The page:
Genesis 8:11
And the dove came in to him in the evening; and, lo, in her mouth was an olive leaf pluckt off: so Noah knew that the waters were abated from off the earth.
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8:4-12 The ark rested upon a mountain, whither it was directed by the wise and gracious providence of God, that might rest the sooner. God has times and places of rest for his people after their tossing; and many times he provides for their seasonable and comfortable settlement, without their own contrivance, and quite beyond their own foresight. God had told Noah when the flood would come, yet he did not give him an account by revelation, at what times and by what steps it should go away. The knowledge of the former was necessary to his preparing the ark; but the knowledge of the latter would serve only to gratify curiosity; and concealing it from him would exercise his faith and patience. Noah sent forth a raven from the ark, which went flying about, and feeding on the carcasses that floated. Noah then sent forth a dove, which returned the first time without good news; but the second time, she brought an olive leaf in her bill, plucked off, plainly showing that trees, fruit trees, began to appear above water. Noah sent forth the dove the second time, seven days after the first, and the third time was after seven days also; probably on the sabbath day. Having kept the sabbath with his little church, he expected especial blessings from Heaven, and inquired concerning them. The dove is an emblem of a gracious soul, that, finding no solid peace of satisfaction in this deluged, defiling world, returns to Christ as to its ark, as to its Noah, its rest. The defiling world, returns to Christ as to its ark, as to its Noah, its rest. The carnal heart, like the raven, takes up with the world, and feeds on the carrion it finds there; but return thou to my rest, O my soul; to thy Noah, so the word is, Ps 116:7. And as Noah put forth his hand, and took the dove, and pulled her to him, into the ark, so Christ will save, and help, and welcome those that flee to him for rest.The raven and the dove are sent out to bring tidings of the external world. "Forty days." Before Noah made any experiment he seems to have allowed the lapse of forty days to undo the remaining effect of the forty days' rain. "The window." He seems to have been unable to take any definite observations through the aperture here called a window. The raven found carrion in abundance, floated probably on the waters, and did not need to return. This was such a token of the state of things as Noah might expect from such a messenger. He next sends the dove, who returns to him. "Yet other seven days." This intimates that he stayed seven days also after the raven was sent out. The olive leaf plucked off was a sign of returning safety to the land. It is said by Theophrastus (Hist. Plant. 4, 7) and Pliny (H. N. 13, 50) that the olive strikes leaves even under water. From this event, the olive branch became the symbol of peace, and the dove the emblem of the Comforter, the messenger of peace. After seven other days, the dove being despatched, returns no more. The number seven figures very conspicuously in this narrative. Seven days before the showers commence the command to enter the ark is given; and at intervals of seven days the winged messengers are sent out. These intervals point evidently to the period of seven days, determined by the six days of creation and the seventh day of rest. The clean beasts also and the birds are admitted into the ark by seven pairs. This points to the sacredness associated with the number arising from the hallowed character of the seventh day. The number forty also, the product of four, the number of the world or universe, and ten the number of completeness, begins here to be employed for a complete period in which a process will have run its course.10. again he sent forth the dove—Her flight, judging by the time she was abroad, was pursued to a great distance, and the newly plucked olive leaf, she no doubt by supernatural impulse brought in her bill, afforded a welcome proof that the declivities of the hills were clear. The dove came in to him in the evening, as the manner of doves is, partly for better accommodation, both for food and lodging, than yet she could meet with abroad; and partly from her love to her mate.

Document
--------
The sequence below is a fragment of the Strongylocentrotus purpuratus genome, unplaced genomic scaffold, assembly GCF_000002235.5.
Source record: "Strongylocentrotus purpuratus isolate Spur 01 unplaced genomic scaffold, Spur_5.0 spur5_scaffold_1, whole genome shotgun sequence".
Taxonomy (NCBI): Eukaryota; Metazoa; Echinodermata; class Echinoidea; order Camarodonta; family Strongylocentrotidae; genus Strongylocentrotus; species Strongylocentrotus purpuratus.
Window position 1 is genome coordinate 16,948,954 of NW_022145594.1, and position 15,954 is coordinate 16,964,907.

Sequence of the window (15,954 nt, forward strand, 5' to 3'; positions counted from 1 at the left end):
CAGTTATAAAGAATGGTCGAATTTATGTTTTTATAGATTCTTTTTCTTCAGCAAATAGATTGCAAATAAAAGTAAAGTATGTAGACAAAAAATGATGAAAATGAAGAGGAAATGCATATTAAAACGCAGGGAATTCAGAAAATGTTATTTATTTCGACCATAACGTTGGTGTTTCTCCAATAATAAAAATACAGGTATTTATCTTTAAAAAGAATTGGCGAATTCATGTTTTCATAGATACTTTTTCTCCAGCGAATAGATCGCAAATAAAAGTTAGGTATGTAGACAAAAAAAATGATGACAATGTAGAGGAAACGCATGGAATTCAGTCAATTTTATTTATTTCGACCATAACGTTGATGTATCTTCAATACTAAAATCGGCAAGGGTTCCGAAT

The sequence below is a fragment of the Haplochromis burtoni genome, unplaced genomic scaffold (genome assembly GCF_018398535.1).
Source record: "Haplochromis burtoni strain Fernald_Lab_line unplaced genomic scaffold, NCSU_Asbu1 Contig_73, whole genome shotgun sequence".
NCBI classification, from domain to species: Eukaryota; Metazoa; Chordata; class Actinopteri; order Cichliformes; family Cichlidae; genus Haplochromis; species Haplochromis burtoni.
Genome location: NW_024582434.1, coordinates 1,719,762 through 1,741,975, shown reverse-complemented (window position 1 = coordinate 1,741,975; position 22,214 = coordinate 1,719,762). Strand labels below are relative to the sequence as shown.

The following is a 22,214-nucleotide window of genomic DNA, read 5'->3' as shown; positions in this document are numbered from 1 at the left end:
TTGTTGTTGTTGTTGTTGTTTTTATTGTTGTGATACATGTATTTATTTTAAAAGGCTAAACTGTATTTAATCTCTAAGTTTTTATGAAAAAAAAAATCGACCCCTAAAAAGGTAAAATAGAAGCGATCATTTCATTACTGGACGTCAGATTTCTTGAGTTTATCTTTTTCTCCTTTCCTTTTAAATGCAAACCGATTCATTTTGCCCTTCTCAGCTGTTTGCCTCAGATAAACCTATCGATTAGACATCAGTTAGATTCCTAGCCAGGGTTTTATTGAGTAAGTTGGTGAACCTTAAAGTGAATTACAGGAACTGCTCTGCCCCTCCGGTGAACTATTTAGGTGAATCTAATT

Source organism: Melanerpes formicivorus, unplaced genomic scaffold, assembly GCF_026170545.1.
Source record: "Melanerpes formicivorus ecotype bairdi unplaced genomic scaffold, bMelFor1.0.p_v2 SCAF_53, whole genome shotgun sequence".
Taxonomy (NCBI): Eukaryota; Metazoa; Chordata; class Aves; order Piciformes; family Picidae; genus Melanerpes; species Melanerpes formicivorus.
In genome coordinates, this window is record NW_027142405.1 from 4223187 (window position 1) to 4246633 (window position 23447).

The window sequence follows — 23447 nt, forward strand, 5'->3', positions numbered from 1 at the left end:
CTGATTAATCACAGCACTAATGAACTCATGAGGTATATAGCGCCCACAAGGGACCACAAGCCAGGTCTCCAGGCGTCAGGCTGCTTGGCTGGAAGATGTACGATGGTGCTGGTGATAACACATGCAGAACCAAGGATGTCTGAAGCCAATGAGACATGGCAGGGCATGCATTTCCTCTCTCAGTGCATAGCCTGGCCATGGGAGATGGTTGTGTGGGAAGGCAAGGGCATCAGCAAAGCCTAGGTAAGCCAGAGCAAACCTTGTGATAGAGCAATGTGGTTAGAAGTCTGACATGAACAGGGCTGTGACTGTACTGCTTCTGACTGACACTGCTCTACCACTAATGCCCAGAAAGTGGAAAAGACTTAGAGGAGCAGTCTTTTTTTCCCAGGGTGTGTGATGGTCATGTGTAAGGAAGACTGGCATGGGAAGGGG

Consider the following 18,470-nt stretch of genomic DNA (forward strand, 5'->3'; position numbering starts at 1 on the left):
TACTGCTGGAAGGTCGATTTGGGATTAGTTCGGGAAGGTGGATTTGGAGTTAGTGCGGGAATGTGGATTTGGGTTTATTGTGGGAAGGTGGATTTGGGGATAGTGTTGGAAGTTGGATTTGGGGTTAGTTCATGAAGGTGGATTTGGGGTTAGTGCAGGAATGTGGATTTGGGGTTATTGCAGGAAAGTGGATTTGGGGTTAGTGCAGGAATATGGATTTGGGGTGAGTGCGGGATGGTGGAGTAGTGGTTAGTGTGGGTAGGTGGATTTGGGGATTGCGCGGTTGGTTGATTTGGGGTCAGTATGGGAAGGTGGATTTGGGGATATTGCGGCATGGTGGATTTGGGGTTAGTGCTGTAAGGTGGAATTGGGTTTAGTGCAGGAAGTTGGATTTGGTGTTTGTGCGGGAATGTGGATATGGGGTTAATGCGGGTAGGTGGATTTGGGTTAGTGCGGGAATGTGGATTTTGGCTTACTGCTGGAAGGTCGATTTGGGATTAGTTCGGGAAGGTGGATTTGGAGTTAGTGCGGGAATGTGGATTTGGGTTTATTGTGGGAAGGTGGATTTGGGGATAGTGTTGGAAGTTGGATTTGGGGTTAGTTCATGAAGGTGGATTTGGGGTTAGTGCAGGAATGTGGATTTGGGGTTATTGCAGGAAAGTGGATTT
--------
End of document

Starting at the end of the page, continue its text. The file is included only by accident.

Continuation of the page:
In her mouth was an olive leaf.

Quest. Whence was this leaf, when trees had been so generally overthrown and rooted up by the deluge?


1. Many trees might be preserved by an advantageous situation, between the rocks or hills which broke the force of the waters.

2. It is probable that God, by his powerful providence, preserved the plants and trees for future ages; and therefore there is no mention of any of their roots or seeds preserved in the ark.

3. The olive-tree especially will not only stand, but live and flourish under the waters, as Pliny, 1. 13. c. 25, and 16. 20, and Theophrastus, 4. 8, observe. Add, that the word here rendered leaf signifies also a tender branch.

And the dove came in to him in the evening,.... It having been out all day delighting itself in a free air, and perching upon the trees, but yet not finding sufficient food, or a proper lodging, it returned to Noah at the evening for food and dwelling in the ark:

and, lo, in her mouth was an olive leaf plucked off: which might easily be done, and even an "olive branch", as the word sometimes signifies, and is by some (p) rendered; for it being now the summer season, young branches sprouted out, which being tender, were easily cropped: the Targum of Jonathan adds,"which it had took from the mount of Olives;''but there is no necessity to suppose it went so far from the ark, since Assyria, a country nearer, was a land of olive oil, like that of Judea; 2 Kings 18:32 and besides, olives grew in Armenia itself, where the ark rested. Gogarene, in Armenia, is said by Strabo (q) to produce olive trees; though a modern author says (r)"I do not see where the dove which was sent out of the ark could find an olive branch, if the ark be supposed to have rested on Mount Ararat, or any of the mountains in Armenia; for this sort of trees is not found hereabout, where the species must be lost, and yet olives are known to be a kind of trees which never die:''but the above accounts show it to be otherwise in ancient times: